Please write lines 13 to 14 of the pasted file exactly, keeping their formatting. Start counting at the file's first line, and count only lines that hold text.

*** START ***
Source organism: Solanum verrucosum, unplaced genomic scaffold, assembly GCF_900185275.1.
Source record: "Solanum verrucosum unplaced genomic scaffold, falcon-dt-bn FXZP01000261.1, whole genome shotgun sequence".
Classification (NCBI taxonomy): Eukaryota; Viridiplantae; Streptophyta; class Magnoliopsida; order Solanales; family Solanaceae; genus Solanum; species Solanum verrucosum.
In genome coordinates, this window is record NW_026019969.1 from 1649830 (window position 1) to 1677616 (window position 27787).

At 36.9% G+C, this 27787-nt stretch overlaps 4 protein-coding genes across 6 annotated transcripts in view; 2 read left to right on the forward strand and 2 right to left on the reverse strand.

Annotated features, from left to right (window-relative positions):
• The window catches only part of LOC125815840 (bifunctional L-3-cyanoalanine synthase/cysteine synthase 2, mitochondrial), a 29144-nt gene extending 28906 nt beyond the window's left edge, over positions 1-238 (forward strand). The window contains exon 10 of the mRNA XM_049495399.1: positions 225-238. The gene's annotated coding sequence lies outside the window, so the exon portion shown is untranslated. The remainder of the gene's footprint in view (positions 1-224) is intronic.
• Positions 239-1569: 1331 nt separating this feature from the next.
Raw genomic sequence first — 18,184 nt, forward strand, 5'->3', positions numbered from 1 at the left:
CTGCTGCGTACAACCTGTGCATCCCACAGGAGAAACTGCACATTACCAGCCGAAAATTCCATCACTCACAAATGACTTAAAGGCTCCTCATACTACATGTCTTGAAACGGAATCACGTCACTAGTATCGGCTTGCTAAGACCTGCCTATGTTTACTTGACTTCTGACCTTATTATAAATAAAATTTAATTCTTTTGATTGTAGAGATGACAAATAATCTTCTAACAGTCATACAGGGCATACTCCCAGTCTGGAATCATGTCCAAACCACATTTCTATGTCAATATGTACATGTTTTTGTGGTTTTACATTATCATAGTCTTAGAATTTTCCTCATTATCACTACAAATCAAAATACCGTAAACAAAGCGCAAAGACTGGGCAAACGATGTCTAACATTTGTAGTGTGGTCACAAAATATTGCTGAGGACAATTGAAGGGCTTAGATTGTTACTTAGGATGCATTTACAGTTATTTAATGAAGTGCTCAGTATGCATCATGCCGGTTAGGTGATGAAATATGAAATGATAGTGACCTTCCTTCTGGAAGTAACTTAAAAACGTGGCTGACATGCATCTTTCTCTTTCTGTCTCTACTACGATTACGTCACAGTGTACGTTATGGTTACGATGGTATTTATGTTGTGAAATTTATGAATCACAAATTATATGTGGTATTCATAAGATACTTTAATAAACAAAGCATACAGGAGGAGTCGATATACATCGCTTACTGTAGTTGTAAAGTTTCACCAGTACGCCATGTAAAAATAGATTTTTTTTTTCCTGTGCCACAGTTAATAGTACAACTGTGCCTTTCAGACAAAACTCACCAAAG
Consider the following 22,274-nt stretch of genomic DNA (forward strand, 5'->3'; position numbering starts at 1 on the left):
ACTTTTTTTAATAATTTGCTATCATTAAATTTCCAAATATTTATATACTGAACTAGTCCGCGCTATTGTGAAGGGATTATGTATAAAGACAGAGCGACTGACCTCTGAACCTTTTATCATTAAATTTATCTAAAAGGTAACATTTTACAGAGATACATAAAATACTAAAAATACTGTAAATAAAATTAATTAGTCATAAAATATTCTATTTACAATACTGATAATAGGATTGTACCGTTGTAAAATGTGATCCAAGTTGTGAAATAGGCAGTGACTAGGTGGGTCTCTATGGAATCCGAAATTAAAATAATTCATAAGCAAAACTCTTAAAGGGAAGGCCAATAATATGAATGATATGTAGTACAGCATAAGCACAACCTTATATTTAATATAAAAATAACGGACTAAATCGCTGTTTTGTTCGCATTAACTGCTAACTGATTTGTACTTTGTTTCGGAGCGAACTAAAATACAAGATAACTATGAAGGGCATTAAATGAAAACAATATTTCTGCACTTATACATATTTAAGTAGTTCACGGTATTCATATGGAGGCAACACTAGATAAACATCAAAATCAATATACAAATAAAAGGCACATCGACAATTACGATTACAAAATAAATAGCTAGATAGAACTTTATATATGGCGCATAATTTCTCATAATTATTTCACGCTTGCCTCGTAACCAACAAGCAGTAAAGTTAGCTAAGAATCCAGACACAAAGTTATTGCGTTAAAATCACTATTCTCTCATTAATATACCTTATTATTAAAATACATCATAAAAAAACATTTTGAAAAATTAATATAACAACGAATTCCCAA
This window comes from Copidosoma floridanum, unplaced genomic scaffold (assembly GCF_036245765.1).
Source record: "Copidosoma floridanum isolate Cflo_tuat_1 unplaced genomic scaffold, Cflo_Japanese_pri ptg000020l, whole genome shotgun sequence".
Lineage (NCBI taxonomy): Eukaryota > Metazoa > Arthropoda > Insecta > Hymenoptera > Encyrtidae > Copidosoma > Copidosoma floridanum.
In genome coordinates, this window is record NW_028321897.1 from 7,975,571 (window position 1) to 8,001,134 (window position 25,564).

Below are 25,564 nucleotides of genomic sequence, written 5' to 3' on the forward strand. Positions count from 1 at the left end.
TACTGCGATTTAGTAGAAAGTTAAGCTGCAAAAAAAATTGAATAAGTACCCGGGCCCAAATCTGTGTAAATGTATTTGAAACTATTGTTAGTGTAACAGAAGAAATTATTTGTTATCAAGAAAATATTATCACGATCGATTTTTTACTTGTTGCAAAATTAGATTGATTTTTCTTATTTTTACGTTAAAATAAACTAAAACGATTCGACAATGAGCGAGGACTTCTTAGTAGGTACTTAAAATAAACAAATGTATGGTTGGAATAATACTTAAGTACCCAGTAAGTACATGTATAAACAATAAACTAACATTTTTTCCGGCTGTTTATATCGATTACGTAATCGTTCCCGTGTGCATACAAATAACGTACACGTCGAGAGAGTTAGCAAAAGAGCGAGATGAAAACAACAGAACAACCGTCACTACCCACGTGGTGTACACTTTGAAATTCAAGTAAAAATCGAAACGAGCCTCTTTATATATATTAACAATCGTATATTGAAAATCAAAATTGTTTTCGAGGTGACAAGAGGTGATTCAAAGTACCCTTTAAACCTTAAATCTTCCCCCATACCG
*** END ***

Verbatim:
This window comes from Copidosoma floridanum, unplaced genomic scaffold (assembly GCF_036245765.1).
Source record: "Copidosoma floridanum isolate Cflo_tuat_1 unplaced genomic scaffold, Cflo_Japanese_pri ptg000020l, whole genome shotgun sequence".